It keeps getting better
One of the best things about Hello Barbie is that it has the ability to keep on improving when it comes to speech recognition and response selection. Because Hello Barbie’s 8,000 lines of dialogue are stored on ToyTalk’s servers and not on a chip within the doll itself, a team of ToyTalk employees have access to that database of dialogue and can continually improve it. As more children talk to Hello Barbie, ToyTalk can study patterns, tweak their decision engine to be more accurate, and add or remove lines of dialogue as needed.
Because the audio recordings are stored on ToyTalk servers, the child’s parents can go online and listen to or delete audio recordings. They also have the option to share recordings of their child interacting with Barbie.
According to Mattel, Hello Barbie will hit the shelves in November just in time for the holidays.
Artificial Intelligence News brought to you by artificialbrilliance.com Source: popsci.com/hello-barbie-learns-to-chat-using-artificial-intelligence
After receiving widespread criticism for their Teen Talk Barbie that lamented, “Math class is tough,” Mattel is stepping up their game by releasing Hello Barbie, full name Barbara Millicent Roberts, the first Barbie with artificial intelligence....
The last several years have been huge for the artificial intelligence field. There have been huge leaps in artificial intelligence technology and it’s generating more and more attention for the field. As artificial intelligence begins to seem more like a reality and becomes a part of our day-to-day life, more companies are joining in the race to be the first to create true artificial intelligence. Google and IBM are two of the most notable companies working on artificial intelligence. Companies like Apple and Microsoft have been developing their AI personal assistants, Siri, and Cortana, respectively. But behind the curtains and unknown to most, Facebook has also recently joined the artificial intelligence race and they’re becoming a serious contender.
While most think of Facebook as a social media company, Facebook has actually grown to become one of the most advanced technology research companies in the world. They’ve turned their attention to creating computers that are less like linear, logical machines and more like humans.
How it all started
When Facebook founder, Mark Zuckerberg, got together with Facebook leadership to discuss what they could do to stay relevant for the next 10-20 years, the idea of artificial intelligence came up. Facebook already uses some simplified artificial intelligence to predict what people will want to see in their News Feeds. They decided to consult Yann LeCun, a notable AI researcher to help them step up their game. They’ve since asked Yann to build the best artificial intelligence lab in the world.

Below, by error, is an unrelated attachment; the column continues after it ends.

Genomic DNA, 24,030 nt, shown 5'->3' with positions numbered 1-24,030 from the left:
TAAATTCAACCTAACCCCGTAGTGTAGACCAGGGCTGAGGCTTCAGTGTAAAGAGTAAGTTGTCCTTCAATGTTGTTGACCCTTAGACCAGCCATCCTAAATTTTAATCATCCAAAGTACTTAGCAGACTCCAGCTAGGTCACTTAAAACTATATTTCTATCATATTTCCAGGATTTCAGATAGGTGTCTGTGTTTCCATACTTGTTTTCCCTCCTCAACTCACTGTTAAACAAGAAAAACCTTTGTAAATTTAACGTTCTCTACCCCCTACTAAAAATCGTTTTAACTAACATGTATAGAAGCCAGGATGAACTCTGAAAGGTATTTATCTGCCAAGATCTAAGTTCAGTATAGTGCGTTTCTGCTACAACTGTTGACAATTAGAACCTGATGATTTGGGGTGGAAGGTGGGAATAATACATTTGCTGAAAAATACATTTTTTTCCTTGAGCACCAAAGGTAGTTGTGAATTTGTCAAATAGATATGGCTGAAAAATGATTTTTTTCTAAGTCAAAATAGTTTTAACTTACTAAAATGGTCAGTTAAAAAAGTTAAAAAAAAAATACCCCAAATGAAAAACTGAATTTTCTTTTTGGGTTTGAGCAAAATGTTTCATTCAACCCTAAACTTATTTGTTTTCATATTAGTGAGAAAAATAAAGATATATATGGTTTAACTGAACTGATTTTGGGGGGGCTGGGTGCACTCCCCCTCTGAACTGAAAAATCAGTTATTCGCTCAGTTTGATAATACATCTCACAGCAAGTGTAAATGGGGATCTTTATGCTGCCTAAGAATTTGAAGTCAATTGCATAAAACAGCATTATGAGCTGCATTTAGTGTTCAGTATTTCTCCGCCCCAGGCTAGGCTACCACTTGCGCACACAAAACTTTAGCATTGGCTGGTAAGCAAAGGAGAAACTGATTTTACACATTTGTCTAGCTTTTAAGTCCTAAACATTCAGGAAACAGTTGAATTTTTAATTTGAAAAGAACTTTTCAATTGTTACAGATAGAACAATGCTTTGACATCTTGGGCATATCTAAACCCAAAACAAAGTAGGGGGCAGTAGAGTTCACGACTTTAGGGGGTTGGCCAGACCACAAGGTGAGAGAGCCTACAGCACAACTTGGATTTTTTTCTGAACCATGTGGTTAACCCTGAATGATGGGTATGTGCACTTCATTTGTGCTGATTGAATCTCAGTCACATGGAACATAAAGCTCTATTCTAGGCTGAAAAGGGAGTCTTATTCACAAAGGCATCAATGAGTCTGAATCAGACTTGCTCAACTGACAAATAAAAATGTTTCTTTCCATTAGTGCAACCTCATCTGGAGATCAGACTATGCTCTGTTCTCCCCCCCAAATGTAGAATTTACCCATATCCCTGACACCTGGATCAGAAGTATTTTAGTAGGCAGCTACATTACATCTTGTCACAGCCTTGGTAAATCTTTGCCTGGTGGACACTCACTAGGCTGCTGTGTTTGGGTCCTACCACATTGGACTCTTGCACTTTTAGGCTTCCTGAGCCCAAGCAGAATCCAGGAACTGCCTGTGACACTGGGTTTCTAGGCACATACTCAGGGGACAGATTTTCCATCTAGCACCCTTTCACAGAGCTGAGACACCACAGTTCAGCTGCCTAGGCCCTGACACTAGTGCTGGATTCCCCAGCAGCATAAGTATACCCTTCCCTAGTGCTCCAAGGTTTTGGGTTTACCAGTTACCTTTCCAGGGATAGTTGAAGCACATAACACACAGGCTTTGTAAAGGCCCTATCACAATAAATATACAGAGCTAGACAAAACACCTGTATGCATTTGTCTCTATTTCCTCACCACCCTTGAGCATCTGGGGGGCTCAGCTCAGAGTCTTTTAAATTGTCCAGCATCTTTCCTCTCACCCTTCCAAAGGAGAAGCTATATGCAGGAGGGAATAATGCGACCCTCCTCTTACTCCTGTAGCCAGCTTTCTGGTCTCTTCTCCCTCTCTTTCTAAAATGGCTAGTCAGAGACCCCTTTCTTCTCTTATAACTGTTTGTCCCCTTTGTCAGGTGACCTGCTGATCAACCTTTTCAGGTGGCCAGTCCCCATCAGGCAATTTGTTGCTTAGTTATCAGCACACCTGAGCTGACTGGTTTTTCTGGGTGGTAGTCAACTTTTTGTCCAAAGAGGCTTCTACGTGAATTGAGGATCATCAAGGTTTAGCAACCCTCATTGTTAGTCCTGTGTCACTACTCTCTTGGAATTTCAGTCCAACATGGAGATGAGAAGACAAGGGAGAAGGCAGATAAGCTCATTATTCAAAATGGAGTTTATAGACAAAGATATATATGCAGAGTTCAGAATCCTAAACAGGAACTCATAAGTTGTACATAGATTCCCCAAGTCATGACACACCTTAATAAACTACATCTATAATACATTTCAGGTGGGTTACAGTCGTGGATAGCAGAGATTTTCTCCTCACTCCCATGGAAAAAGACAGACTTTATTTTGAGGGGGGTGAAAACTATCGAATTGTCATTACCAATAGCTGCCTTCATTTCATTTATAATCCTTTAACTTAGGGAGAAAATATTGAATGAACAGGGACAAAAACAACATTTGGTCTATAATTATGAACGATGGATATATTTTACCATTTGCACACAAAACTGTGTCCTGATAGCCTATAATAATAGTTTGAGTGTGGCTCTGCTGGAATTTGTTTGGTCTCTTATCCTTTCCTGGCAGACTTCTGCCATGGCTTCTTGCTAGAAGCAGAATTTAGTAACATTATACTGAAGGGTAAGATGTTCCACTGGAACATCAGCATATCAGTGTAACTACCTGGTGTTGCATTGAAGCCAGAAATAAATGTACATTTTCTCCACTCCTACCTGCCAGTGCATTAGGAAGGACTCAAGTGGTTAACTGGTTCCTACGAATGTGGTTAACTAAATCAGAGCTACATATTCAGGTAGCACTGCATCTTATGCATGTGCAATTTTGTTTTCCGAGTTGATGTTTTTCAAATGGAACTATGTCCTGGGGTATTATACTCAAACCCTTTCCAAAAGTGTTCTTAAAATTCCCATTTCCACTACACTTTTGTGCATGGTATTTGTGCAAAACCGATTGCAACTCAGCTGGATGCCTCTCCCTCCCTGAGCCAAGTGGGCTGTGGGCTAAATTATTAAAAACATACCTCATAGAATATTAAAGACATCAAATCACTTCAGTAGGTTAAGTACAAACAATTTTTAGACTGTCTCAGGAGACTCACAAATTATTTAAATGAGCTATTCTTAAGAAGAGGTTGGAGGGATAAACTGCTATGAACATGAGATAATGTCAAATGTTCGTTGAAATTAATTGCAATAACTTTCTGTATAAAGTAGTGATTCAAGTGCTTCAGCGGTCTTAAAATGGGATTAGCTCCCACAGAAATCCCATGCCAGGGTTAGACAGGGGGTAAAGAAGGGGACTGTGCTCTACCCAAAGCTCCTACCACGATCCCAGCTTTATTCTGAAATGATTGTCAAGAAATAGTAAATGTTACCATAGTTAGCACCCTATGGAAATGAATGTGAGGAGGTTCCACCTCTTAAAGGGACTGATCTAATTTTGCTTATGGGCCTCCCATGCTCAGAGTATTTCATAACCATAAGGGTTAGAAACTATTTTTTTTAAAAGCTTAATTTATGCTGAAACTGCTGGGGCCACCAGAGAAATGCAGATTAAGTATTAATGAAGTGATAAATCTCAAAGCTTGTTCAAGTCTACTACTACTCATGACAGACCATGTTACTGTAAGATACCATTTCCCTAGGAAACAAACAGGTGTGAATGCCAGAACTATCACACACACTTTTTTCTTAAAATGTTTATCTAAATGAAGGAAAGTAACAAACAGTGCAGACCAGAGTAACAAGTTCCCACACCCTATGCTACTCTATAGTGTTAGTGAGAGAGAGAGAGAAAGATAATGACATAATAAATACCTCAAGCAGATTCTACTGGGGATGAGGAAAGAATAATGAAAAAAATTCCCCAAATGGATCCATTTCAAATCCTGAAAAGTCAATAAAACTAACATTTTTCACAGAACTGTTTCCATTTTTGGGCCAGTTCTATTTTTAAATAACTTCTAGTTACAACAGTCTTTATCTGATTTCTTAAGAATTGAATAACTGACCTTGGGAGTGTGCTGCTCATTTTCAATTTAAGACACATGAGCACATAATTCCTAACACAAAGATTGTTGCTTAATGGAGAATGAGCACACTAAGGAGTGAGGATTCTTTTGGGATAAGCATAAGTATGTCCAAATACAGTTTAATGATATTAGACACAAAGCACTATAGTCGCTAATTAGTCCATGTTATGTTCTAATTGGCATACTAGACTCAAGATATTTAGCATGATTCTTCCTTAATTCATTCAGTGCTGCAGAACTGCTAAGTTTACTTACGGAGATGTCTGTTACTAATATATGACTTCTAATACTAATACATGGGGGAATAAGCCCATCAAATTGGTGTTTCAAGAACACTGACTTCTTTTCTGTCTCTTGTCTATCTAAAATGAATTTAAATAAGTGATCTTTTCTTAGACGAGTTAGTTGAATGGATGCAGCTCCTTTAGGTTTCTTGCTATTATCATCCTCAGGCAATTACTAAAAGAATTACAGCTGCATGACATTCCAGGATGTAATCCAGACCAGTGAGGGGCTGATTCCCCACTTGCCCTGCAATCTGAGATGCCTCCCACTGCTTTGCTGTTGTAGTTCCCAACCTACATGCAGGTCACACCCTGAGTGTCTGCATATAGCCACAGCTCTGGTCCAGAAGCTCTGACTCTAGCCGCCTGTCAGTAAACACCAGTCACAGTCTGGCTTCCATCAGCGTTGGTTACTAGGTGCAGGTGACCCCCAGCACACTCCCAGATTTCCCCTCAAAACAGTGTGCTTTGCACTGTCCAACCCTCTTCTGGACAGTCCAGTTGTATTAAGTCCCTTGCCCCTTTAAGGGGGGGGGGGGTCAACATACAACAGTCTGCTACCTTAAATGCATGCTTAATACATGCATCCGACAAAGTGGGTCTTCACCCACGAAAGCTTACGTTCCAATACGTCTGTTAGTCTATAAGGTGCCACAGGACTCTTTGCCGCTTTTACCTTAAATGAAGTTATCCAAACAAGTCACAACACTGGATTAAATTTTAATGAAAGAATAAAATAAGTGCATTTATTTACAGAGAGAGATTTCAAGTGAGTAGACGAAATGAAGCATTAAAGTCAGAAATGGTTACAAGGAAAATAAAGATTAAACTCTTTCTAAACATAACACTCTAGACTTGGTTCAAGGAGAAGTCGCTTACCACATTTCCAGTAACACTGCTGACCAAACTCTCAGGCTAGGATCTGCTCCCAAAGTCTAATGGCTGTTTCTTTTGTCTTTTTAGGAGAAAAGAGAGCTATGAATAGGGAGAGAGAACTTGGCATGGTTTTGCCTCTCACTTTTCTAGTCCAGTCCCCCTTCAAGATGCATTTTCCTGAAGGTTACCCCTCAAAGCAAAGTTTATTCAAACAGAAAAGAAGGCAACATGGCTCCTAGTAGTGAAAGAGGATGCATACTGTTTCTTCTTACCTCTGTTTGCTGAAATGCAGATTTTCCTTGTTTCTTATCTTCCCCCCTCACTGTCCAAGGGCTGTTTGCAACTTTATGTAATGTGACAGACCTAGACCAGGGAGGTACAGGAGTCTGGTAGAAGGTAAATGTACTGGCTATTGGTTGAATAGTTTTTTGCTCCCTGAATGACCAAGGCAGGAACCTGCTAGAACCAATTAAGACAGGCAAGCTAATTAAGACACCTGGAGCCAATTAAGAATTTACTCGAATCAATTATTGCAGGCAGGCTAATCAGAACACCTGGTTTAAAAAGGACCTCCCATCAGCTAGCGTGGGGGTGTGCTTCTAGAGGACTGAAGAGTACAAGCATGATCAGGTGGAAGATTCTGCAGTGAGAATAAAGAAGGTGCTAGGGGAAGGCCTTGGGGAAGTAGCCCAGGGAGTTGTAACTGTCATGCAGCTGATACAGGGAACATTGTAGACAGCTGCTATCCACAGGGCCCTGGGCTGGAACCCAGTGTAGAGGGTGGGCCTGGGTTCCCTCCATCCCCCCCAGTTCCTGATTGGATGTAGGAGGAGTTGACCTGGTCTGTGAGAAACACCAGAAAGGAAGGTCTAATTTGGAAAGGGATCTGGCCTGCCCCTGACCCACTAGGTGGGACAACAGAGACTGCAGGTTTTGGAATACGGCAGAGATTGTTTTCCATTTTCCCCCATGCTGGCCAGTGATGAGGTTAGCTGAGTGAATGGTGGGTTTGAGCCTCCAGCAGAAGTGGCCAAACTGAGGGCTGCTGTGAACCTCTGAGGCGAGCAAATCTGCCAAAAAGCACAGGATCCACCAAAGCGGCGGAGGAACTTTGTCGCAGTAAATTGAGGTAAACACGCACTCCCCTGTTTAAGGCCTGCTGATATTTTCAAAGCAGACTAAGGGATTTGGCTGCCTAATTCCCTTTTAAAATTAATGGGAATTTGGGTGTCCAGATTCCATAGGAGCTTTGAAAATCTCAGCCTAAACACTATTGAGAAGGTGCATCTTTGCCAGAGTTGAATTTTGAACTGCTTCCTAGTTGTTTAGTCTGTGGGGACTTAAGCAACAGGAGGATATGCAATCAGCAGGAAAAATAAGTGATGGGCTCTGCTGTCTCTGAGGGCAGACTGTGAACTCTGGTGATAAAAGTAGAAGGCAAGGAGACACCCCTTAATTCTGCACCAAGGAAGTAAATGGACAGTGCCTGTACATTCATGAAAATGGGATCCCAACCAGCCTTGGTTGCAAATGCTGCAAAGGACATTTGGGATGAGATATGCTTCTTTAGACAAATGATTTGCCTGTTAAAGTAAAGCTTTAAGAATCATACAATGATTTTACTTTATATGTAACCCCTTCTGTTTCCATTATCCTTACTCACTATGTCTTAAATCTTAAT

Currently, Yann has put together a team of 30 AI research scientists and 15 engineers though that number is expected to grow dramatically in the coming years.
According to LeCun, even the most advanced artificial intelligence systems in existence today are dumb compared to humans. Granted, they have access to unlimited stores of knowledge, but they lack the common sense that humans come by naturally. One of Yann’s primary goals, and perhaps his biggest obstacle is creating an artificial intelligence system that can learn unsupervised. Currently, the only way artificial intelligence systems learn is by humans giving them input. But humans learn simply by existing in the world and going about their day. To create true artificial intelligence, Facebook’s AI system will have to learn like humans learn.
In addition to working towards creating true artificial intelligence, Facebook is also working on a personal assistant much like Apple’s Siri and Microsoft’s Cortana. It’s called Facebook M. The idea is to start implementing more practical uses of artificial intelligence as they work on true artificial intelligence. According to Yann and his team, Facebook M will be able to do far more than Siri or Cortana. They hope that within a couple of years, Facebook M will be able to make calls, and stay on hold for people until a person comes on the line. Practical indeed.
Artificial Intelligence News brought to you by artificialbrilliance.com Source: popsci.com/facebook-ai
The last several years have been huge for the artificial intelligence field. There have been huge leaps in artificial intelligence technology and it’s generating more and more attention for the field. As artificial intelligence begins to seem more...